Tax tip # 2: Get organized and know what you need
January 06, 2016

Preparing for tax season is a year's worth of work, so it's best not to leave it until the last minute. For businesses that see hundreds of transactions a day, it's a good idea to establish a thorough, efficient system of organization. The Internal Revenue Service recommends keeping any and all financial records to help prepare and support the claims on your taxes.

Why should I keep records?
Proper record keeping does much more than satisfy guidance from the IRS. Keeping track of finances helps businesses monitor their progress and assess their spending needs. Still, there's no denying that record keeping makes tax season go smoother. Instead of scrambling to find hundreds of documents from the past 12 months, accountants have a set location that holds most - if not everything - they need. Be sure to update your records continuously throughout the year to avoid shuffling through papers come January.

The information within your records helps keep track of any deductibles. It also supports the credits, income and expenses you report on your taxes. Records also serve to remind filers of relevant transactions, especially infrequent or tiny ones easily forgotten as the year goes on.

How do I store my records?
There's no official standard for the method you use to keep your records. Just be sure to keep everything you need, including receipts, proof of purchases, and records of expenses and assets.  As long as your records are complete, accurate and easily accessed, you should have no trouble if the IRS requests additional information regarding your tax return. Using a financial management software product is a great way to keep things organized.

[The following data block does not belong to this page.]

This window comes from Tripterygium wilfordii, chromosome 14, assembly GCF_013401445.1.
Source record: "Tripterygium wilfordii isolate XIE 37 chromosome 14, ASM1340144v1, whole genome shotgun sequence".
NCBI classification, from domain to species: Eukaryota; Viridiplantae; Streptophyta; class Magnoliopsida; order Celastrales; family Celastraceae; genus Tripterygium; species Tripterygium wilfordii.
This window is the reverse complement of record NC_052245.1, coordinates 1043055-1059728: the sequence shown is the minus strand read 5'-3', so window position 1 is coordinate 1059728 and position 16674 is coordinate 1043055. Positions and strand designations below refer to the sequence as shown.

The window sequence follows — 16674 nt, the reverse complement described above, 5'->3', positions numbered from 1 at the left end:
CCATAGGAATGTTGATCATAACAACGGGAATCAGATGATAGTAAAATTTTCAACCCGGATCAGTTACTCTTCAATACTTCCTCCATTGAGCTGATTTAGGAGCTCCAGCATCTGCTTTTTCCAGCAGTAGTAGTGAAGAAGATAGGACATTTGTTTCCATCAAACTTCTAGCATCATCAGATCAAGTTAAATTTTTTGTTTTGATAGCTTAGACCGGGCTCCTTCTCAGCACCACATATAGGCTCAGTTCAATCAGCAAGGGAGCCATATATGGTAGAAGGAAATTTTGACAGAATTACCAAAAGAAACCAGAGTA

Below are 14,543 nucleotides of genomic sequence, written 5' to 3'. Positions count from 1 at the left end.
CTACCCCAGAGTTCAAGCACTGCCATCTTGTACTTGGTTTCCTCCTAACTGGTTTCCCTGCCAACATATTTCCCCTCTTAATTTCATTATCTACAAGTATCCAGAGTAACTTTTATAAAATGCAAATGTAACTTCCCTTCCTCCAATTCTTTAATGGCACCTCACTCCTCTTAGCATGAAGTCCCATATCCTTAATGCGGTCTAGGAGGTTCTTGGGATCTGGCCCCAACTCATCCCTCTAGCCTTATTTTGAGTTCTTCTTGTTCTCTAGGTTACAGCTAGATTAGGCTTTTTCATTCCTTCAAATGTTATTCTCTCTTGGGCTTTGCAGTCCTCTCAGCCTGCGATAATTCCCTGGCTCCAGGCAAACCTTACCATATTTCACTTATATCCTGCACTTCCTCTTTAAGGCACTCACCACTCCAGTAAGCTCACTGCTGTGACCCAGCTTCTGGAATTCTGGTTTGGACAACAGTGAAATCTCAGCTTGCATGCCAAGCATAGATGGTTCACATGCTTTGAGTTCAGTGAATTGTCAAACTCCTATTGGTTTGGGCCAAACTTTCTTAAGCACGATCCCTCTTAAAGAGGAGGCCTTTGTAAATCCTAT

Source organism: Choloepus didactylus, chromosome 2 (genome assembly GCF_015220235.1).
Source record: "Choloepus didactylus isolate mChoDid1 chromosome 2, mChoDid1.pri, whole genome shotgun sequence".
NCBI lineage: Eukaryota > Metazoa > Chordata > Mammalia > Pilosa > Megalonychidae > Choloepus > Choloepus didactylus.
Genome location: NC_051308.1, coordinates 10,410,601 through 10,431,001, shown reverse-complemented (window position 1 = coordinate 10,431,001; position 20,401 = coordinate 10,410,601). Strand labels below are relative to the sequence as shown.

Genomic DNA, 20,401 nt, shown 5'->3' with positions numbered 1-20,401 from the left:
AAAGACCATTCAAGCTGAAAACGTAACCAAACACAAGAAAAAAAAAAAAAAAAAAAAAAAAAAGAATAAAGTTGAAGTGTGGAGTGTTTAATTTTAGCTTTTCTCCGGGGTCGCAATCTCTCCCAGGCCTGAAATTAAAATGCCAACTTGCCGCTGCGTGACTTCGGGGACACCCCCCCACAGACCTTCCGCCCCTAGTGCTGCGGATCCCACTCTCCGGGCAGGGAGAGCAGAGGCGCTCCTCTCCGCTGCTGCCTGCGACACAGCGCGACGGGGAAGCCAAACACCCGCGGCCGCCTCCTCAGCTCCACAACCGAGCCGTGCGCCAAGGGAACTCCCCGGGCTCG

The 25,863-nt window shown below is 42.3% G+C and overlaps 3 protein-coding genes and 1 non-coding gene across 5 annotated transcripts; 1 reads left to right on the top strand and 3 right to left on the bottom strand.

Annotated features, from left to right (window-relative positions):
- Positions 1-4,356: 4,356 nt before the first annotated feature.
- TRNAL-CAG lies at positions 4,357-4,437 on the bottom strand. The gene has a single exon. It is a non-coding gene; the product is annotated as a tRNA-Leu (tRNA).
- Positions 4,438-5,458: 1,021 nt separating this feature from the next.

How long must I keep my records?
Generally, keep them for three years. Small businesses need employment tax records on file for at least four years after the tax is due or paid, whichever is later. The IRS has a list of exceptions, but essentially, filers must keep their records until the period of limitations ends. This end marks the point at which the IRS can no longer review your taxes and filers cannot amend their tax returns to claim additional credits or refunds. If businesses file a fraudulent tax return or fail to file one year, they should never get rid of their records.

By maintaining records throughout the year, businesses can make filing taxes a simple process and keep on top of their financial standing.

Nexus: G-WEBCD1